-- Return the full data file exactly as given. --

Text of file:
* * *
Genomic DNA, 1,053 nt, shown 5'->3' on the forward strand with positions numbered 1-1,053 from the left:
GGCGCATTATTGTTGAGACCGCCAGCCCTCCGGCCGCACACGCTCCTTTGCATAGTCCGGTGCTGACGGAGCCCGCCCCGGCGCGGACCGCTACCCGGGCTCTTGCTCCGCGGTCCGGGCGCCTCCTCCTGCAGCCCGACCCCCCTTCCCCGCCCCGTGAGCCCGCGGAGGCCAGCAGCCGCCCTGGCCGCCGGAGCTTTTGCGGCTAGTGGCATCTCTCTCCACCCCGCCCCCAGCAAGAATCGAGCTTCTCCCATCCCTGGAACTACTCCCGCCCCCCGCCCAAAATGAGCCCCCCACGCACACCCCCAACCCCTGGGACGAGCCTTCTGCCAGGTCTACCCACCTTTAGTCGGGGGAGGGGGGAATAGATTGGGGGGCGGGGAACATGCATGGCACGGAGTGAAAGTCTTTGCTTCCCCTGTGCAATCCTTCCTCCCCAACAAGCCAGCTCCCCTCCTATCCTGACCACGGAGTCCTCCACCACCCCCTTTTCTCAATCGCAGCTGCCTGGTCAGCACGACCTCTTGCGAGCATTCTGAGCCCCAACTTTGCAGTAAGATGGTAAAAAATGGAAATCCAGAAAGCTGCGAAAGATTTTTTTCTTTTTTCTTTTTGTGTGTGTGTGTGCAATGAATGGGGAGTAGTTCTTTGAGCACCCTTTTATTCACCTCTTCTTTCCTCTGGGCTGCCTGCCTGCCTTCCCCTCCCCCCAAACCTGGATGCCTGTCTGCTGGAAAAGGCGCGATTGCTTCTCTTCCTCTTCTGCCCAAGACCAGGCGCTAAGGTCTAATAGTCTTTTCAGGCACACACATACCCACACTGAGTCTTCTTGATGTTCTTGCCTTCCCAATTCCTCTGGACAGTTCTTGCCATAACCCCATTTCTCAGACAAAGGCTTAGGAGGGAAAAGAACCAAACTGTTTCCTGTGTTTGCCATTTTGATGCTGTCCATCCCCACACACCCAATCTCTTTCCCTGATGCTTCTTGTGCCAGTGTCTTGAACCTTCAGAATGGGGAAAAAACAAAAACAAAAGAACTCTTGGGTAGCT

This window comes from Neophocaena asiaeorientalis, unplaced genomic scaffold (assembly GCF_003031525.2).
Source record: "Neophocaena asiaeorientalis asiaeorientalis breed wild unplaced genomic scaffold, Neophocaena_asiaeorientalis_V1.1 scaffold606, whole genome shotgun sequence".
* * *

Genomic DNA, 1,053 nt, shown 5'->3' on the forward strand with positions numbered 1-1,053 from the left:
GGCGCATTATTGTTGAGACCGCCAGCCCTCCGGCCGCACACGCTCCTTTGCATAGTCCGGTGCTGACGGAGCCCGCCCCGGCGCGGACCGCTACCCGGGCTCTTGCTCCGCGGTCCGGGCGCCTCCTCCTGCAGCCCGACCCCCCTTCCCCGCCCCGTGAGCCCGCGGAGGCCAGCAGCCGCCCTGGCCGCCGGAGCTTTTGCGGCTAGTGGCATCTCTCTCCACCCCGCCCCCAGCAAGAATCGAGCTTCTCCCATCCCTGGAACTACTCCCGCCCCCCGCCCAAAATGAGCCCCCCACGCACACCCCCAACCCCTGGGACGAGCCTTCTGCCAGGTCTACCCACCTTTAGTCGGGGGAGGGGGGAATAGATTGGGGGGCGGGGAACATGCATGGCACGGAGTGAAAGTCTTTGCTTCCCCTGTGCAATCCTTCCTCCCCAACAAGCCAGCTCCCCTCCTATCCTGACCACGGAGTCCTCCACCACCCCCTTTTCTCAATCGCAGCTGCCTGGTCAGCACGACCTCTTGCGAGCATTCTGAGCCCCAACTTTGCAGTAAGATGGTAAAAAATGGAAATCCAGAAAGCTGCGAAAGATTTTTTTCTTTTTTCTTTTTGTGTGTGTGTGTGCAATGAATGGGGAGTAGTTCTTTGAGCACCCTTTTATTCACCTCTTCTTTCCTCTGGGCTGCCTGCCTGCCTTCCCCTCCCCCCAAACCTGGATGCCTGTCTGCTGGAAAAGGCGCGATTGCTTCTCTTCCTCTTCTGCCCAAGACCAGGCGCTAAGGTCTAATAGTCTTTTCAGGCACACACATACCCACACTGAGTCTTCTTGATGTTCTTGCCTTCCCAATTCCTCTGGACAGTTCTTGCCATAACCCCATTTCTCAGACAAAGGCTTAGGAGGGAAAAGAACCAAACTGTTTCCTGTGTTTGCCATTTTGATGCTGTCCATCCCCACACACCCAATCTCTTTCCCTGATGCTTCTTGTGCCAGTGTCTTGAACCTTCAGAATGGGGAAAAAACAAAAACAAAAGAACTCTTGGGTAGCT

This window comes from Neophocaena asiaeorientalis, unplaced genomic scaffold (assembly GCF_003031525.2).
Source record: "Neophocaena asiaeorientalis asiaeorientalis breed wild unplaced genomic scaffold, Neophocaena_asiaeorientalis_V1.1 scaffold606, whole genome shotgun sequence".